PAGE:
When it was time for Allison Newlon, Democratic candidate for property appraiser, to list the value of her 100-year-old home on a financial disclosure form, she disregarded the opinion of her potential opponent, 16-year incumbent Mike Wells.
"The just value reported on the property card of $125,357 does not reflect the true market value of my home in today's marketplace," said Newlon, a real estate broker. Newlon and her husband, Tim, a certified public accountant, decided their 2,500-square-foot home was worth $230,000. So that's what's on the disclosure form.
She said her house in San Antonio, with original pine floors and two "updated bathrooms," is hard to quantify. Comparable homes that sold in the last nine months cost more per square foot than the value she used for her own home.
"I stand behind my opinion of value as reported on my disclosure," she said.
Wells defended his assessment of her house, which he said reflects no improvements as there is no record of permits being pulled. He said the house is worth $145,000 to $150,000 "tops."
He said he'd be glad to have a staffer inspect the house and adjust the value, just as he does for anyone who disagrees with his assessment.
"If she wants to do it quickly, I can have it done before the TRIM notices go out," said Wells, who is facing his first re-election challenge since 1996. Private appraiser Walter Price Jr. is seeking to unseat Wells as the GOP nominee.
But Newlon isn't the only Pasco candidate to disagree with Wells' assessments.
Commission candidate Kathryn Starkey listed her Trinity home at $600,000. Wells' office said it is worth $388,992.
"I would never sell it for $388,000," she said. "My house is worth a lot more than that. We're very comfortable with the value we're putting on our house."
According to the instructions on the disclosure form, real estate "may be valued at its market value for tax purposes, unless a more accurate appraisal of its fair market value is available."
Wade Barber, the deputy property appraiser under Wells, said their appraisals reflect the property's fair market value. But state law says the figure must be reduced by reasonable costs to sell the home, including commissions and closing costs. He said that difference is usually about 15 percent.
Commissioner Jack Mariano listed his Hudson home at $240,000, though it's appraised at $112,395. He said he included the same value as his disclosure from last year, figuring his home's value hadn't fallen by much.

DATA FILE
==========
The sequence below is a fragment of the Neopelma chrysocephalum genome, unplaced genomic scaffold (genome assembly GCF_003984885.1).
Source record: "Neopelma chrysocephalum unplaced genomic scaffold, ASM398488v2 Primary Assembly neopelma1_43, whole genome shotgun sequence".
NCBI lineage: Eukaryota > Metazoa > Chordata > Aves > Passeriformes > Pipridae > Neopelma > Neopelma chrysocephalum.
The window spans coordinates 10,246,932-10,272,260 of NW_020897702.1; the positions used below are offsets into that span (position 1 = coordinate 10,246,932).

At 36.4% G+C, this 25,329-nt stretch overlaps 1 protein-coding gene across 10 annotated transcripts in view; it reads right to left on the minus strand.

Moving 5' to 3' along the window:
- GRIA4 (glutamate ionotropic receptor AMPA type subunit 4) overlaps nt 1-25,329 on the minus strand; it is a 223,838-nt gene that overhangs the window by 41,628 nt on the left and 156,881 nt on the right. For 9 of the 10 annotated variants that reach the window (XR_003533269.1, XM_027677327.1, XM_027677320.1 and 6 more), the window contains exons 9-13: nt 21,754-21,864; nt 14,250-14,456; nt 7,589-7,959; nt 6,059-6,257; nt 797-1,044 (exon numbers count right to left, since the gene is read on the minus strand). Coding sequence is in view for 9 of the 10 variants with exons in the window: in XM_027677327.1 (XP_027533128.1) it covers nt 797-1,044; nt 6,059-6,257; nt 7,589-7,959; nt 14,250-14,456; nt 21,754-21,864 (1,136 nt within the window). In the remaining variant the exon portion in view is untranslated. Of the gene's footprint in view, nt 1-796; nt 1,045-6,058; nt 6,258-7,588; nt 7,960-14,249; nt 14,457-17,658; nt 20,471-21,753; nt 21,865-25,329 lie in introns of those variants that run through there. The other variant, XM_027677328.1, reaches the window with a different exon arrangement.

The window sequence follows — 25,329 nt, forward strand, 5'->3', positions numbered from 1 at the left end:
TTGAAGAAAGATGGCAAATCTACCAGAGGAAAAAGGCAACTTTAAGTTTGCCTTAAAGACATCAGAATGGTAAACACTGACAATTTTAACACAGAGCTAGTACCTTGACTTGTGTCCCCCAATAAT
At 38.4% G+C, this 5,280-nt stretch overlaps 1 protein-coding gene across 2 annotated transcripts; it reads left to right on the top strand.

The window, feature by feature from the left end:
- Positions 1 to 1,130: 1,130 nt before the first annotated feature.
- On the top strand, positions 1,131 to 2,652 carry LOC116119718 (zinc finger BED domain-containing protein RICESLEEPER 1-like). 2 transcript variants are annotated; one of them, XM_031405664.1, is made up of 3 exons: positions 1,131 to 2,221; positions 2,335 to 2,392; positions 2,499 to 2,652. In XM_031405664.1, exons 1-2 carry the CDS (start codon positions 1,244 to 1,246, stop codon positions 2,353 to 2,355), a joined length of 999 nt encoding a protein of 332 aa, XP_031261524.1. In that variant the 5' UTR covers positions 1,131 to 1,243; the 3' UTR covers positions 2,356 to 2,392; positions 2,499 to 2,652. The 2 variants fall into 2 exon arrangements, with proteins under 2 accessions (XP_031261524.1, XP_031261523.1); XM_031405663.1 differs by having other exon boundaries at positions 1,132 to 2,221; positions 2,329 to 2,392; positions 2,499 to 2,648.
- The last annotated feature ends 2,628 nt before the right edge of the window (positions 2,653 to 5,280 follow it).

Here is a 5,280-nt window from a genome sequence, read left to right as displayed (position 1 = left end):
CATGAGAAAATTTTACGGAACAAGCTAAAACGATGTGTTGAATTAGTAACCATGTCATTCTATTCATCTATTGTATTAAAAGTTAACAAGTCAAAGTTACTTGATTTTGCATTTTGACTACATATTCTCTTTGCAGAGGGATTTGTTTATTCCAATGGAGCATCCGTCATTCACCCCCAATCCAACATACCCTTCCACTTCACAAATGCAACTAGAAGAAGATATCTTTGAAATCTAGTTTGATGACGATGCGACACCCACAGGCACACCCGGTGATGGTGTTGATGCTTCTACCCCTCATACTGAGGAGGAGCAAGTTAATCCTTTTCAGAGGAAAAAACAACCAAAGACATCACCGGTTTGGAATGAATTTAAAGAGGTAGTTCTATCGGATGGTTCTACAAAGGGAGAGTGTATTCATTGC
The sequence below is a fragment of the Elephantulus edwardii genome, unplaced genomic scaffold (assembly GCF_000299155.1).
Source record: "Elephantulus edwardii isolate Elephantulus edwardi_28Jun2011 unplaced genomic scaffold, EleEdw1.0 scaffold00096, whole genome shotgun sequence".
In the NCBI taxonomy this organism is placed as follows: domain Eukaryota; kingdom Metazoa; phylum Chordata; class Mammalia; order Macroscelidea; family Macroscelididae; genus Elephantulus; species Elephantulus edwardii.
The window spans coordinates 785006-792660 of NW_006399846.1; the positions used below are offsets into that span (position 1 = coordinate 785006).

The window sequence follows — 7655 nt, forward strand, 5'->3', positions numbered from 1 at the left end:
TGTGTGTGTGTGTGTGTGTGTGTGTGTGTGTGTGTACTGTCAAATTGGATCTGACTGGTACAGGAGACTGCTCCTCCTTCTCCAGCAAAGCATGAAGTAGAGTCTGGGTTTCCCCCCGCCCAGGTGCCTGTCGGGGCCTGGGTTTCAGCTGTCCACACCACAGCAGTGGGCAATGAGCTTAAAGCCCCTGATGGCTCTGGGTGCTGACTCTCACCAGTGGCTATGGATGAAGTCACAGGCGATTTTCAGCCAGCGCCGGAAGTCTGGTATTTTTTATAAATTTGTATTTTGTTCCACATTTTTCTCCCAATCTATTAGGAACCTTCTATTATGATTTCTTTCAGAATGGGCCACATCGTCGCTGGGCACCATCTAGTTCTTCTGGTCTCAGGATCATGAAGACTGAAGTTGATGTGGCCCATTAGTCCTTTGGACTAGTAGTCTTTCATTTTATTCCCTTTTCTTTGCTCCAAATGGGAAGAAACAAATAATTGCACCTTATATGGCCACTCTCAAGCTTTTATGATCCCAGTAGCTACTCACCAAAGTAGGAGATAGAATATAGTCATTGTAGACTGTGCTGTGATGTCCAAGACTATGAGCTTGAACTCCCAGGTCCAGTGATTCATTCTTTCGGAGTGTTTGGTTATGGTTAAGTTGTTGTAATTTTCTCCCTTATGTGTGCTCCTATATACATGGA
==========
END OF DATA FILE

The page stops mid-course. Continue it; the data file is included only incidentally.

"If you went back to look at it from years ago, what the numbers were, it's stepped down," he said. "I don't think I changed it from this year to last year."
Several candidates — including Republican tax collector candidate Ed Blommel, Sheriff Chris Nocco and judicial candidate Frank Grey — said their higher values come from independent appraisals of their homes. The difference was stark for Grey, who said his home is worth $316,00, compared to the appraiser's figure of $158,837. "I wouldn't sell my house for that unless I was forced to," he said.
Most of the other judicial candidates listed significantly higher values — and they were surprised to find out the appraiser's numbers.
"I'm really shocked," Joseph Poblick said after being told his Zephyrhills rental property is valued at $46,847. He listed it at $110,000. Like many others, Poblick would like to sell the house but can't find a buyer. He estimated his family has put $150,000 worth of work into the house, including a new addition.
Eva Vergos bought her house for $425,000 in 2006. She figured, with the depressed economy, an estimate of $400,000 would be correct. Wells' office said it is worth $181,028.
"We owe more than that on it," she said, "so there's no way we would sell it at that price."
She also owns another property she estimated is worth $150,000. The appraiser said it's worth $58,577.
Several candidates — surprise! — simply used Wells' figure.
"I'm not a real estate expert, so I just used what the property appraiser has," said Clerk of Courts Paula O'Neil. "I don't know how else to do it."
Some candidates didn't include their home on the disclosure form, but most — such as commission hopeful Ron Oakley — have their property under their spouse's name.
That's not the case for Rep. Richard Corcoran's GOP primary opponent, Strother Hammond of Land O'Lakes. He simply didn't include the $126,659 home that he and his wife own. He didn't respond Friday to messages for comment.
Michael Kennedy is in a three-way winner-take-all state House primary with longtime lawmaker Mike Fasano and party activist James Mathieu. He valued his Hudson home at $50,000, compared with Wells' value of $21,587. Kennedy also owns seven other properties, and all but one were listed at more than double Wells' figure.
"Do you really know anybody who sells their house at the property appraiser's values?" said Kennedy, who assigned his own values. "If you do, have them give me a call. I'll buy it."
Wells — who valued his own home 19 percent higher than the figure from his own office — was jovial about all of the discrepancies: "I'd like to have a dollar for every time someone disagreed with my values."
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